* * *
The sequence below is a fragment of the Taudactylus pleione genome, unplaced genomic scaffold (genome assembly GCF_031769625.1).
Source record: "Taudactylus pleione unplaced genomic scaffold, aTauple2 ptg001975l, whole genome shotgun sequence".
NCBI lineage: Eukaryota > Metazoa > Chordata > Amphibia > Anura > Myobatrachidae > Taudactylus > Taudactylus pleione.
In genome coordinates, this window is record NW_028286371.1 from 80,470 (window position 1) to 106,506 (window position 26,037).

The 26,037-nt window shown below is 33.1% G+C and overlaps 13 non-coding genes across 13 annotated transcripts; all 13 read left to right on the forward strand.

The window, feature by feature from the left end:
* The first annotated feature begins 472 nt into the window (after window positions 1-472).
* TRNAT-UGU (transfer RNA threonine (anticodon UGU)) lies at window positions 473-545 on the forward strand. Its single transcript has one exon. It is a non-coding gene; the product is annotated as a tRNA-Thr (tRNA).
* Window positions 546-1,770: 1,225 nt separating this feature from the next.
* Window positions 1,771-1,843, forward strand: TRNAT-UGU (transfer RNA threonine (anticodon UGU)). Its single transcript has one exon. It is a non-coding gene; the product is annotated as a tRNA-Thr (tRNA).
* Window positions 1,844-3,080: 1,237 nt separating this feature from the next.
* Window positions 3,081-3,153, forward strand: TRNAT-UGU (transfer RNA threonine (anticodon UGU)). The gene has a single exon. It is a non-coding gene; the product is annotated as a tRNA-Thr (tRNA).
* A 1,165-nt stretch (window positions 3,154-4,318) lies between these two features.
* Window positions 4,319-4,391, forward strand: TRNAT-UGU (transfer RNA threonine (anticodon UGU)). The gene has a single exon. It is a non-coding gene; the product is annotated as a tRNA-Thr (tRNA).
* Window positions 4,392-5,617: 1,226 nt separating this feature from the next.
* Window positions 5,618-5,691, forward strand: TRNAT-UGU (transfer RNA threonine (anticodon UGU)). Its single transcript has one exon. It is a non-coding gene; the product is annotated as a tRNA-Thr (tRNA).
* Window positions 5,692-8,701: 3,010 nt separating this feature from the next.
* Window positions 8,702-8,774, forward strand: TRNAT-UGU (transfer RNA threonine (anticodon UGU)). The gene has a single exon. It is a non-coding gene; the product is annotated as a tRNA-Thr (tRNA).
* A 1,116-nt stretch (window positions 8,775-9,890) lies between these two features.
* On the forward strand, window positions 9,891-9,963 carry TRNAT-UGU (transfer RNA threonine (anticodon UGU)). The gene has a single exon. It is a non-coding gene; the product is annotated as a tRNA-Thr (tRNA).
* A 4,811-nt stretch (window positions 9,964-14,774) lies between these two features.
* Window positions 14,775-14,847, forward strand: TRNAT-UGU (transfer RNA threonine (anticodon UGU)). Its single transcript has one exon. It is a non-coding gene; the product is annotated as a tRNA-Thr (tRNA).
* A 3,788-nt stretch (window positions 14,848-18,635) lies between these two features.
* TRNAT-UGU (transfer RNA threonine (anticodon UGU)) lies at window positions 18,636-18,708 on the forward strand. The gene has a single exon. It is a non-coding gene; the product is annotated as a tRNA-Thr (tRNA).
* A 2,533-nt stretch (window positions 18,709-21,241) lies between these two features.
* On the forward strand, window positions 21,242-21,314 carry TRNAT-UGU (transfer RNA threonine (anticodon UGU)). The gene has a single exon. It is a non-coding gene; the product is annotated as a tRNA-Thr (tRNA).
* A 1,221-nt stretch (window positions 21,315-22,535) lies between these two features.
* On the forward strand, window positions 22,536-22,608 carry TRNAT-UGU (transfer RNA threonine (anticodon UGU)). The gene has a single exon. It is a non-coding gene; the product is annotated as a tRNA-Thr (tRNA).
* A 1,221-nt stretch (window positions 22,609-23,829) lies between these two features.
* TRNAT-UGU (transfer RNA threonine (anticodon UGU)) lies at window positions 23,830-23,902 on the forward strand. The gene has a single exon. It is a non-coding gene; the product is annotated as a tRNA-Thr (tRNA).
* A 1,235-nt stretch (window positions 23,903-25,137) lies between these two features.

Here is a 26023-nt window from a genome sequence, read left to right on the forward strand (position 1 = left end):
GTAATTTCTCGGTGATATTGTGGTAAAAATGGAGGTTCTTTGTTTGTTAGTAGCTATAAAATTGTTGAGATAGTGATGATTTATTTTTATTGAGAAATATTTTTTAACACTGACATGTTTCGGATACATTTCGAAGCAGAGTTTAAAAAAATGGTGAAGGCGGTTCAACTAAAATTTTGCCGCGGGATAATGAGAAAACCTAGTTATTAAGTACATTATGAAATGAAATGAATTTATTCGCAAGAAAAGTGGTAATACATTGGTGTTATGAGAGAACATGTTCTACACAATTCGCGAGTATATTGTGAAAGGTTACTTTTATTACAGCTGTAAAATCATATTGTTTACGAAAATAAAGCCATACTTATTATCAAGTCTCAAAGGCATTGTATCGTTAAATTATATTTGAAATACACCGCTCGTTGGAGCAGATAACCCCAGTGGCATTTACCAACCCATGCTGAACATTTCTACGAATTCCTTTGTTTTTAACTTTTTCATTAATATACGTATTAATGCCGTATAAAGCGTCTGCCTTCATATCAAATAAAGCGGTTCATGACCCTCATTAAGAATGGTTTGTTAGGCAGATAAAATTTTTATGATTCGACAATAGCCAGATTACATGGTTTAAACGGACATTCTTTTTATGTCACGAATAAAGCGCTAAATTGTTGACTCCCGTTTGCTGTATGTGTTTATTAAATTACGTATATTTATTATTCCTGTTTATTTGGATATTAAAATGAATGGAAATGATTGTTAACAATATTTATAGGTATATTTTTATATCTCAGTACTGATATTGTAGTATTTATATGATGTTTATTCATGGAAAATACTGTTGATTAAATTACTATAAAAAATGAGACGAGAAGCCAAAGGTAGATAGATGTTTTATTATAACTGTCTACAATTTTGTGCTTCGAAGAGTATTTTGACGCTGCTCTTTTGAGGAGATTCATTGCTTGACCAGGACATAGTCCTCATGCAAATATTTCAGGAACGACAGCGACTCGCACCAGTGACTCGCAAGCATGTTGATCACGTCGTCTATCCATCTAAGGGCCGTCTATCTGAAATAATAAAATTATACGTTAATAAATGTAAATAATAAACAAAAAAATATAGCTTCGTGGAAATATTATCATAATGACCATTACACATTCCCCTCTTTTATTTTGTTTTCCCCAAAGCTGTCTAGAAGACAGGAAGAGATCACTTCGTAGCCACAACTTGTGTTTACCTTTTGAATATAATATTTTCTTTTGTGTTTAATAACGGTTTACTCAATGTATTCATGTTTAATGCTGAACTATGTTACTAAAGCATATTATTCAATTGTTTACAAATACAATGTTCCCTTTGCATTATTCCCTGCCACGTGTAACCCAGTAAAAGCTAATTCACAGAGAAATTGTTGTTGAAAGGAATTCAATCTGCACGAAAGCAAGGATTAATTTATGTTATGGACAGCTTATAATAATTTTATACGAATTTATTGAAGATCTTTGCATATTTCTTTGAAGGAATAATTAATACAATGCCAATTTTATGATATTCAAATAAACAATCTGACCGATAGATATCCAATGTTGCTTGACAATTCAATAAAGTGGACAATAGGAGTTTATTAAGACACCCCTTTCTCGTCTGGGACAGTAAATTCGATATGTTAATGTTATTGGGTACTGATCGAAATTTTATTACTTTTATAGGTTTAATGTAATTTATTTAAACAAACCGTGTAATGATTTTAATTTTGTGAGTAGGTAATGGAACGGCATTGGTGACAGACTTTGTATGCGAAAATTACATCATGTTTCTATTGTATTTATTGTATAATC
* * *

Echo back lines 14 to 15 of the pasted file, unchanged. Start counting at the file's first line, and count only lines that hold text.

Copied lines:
* Window positions 4,319-4,391, forward strand: TRNAT-UGU (transfer RNA threonine (anticodon UGU)). The gene has a single exon. It is a non-coding gene; the product is annotated as a tRNA-Thr (tRNA).
* Window positions 4,392-5,617: 1,226 nt separating this feature from the next.